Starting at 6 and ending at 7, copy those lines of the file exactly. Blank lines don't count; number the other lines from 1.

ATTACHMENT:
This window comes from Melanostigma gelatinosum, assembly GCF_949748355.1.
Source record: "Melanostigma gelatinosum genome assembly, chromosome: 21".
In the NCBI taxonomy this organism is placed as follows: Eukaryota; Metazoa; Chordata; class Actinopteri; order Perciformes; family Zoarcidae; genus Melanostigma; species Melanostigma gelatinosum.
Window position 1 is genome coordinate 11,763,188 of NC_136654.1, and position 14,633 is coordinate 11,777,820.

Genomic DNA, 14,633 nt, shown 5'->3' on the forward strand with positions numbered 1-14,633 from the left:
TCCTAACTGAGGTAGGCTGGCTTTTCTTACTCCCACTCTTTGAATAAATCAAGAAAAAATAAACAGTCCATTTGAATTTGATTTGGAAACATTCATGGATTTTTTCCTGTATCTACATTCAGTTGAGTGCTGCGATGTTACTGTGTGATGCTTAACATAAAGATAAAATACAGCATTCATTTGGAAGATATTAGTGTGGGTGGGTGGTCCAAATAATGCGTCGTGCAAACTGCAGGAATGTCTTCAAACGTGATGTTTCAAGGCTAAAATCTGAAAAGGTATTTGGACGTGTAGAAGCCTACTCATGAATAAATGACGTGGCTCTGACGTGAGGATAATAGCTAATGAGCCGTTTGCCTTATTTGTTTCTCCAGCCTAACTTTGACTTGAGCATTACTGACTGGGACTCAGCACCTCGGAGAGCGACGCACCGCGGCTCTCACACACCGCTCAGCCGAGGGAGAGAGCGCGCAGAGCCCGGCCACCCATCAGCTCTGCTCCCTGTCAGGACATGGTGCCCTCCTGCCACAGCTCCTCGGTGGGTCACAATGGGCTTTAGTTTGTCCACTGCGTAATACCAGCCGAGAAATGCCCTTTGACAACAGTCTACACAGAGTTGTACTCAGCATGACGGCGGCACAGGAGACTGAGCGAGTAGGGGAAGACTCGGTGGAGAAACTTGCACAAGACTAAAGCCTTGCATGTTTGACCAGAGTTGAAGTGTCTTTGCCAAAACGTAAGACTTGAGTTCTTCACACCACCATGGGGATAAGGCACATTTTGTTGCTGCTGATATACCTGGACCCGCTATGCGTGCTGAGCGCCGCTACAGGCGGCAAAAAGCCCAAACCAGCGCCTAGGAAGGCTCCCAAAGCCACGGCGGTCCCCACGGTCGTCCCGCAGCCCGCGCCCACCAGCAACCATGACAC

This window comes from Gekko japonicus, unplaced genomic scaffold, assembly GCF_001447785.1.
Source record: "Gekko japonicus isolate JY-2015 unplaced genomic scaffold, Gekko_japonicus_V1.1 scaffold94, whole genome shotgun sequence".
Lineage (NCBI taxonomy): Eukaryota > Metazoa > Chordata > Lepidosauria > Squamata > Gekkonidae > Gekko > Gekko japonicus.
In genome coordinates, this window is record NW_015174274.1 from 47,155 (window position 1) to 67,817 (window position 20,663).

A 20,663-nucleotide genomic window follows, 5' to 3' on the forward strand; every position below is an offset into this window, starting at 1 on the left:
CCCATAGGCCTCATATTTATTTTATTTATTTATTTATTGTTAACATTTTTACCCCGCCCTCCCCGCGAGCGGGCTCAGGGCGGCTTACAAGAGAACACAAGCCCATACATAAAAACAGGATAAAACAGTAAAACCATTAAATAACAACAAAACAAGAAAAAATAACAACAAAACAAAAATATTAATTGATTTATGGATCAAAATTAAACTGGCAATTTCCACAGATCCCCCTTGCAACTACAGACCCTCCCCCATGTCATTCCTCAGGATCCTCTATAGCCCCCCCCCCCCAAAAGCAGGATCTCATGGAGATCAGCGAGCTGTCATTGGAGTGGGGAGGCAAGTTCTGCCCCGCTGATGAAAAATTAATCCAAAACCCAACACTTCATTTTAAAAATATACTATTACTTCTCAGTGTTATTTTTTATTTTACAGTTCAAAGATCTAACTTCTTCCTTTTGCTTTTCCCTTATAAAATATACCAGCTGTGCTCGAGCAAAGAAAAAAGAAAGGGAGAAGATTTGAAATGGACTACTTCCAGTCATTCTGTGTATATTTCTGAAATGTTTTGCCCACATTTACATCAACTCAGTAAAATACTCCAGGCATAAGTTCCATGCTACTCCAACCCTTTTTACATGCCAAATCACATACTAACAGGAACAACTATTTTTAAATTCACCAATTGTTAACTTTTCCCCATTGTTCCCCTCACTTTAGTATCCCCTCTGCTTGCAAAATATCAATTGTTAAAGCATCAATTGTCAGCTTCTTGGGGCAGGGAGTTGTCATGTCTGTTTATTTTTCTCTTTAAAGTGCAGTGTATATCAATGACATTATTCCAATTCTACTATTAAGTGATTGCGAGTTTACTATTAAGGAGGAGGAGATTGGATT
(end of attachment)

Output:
TCCTAACTGAGGTAGGCTGGCTTTTCTTACTCCCACTCTTTGAATAAATCAAGAAAAAATAAACAGTCCATTTGAATTTGATTTGGAAACATTCATGGATTTTTTCCTGTATCTACATTCAGTTGAGTGCTGCGATGTTACTGTGTGATGCTTAACATAAAGATAAAATACAGCATTCATTTGGAAGATATTAGTGTGGGTGGGTGGTCCAAATAATGCGTCGTGCAAACTGCAGGAATGTCTTCAAACGTGATGTTTCAAGGCTAAAATCTGAAAAGGTATTTGGACGTGTAGAAGCCTACTCATGAATAAATGACGTGGCTCTGACGTGAGGATAATAGCTAATGAGCCGTTTGCCTTATTTGTTTCTCCAGCCTAACTTTGACTTGAGCATTACTGACTGGGACTCAGCACCTCGGAGAGCGACGCACCGCGGCTCTCACACACCGCTCAGCCGAGGGAGAGAGCGCGCAGAGCCCGGCCACCCATCAGCTCTGCTCCCTGTCAGGACATGGTGCCCTCCTGCCACAGCTCCTCGGTGGGTCACAATGGGCTTTAGTTTGTCCACTGCGTAATACCAGCCGAGAAATGCCCTTTGACAACAGTCTACACAGAGTTGTACTCAGCATGACGGCGGCACAGGAGACTGAGCGAGTAGGGGAAGACTCGGTGGAGAAACTTGCACAAGACTAAAGCCTTGCATGTTTGACCAGAGTTGAAGTGTCTTTGCCAAAACGTAAGACTTGAGTTCTTCACACCACCATGGGGATAAGGCACATTTTGTTGCTGCTGATATACCTGGACCCGCTATGCGTGCTGAGCGCCGCTACAGGCGGCAAAAAGCCCAAACCAGCGCCTAGGAAGGCTCCCAAAGCCACGGCGGTCCCCACGGTCGTCCCGCAGCCCGCGCCCACCAGCAACCATGACAC

This window comes from Gekko japonicus, unplaced genomic scaffold, assembly GCF_001447785.1.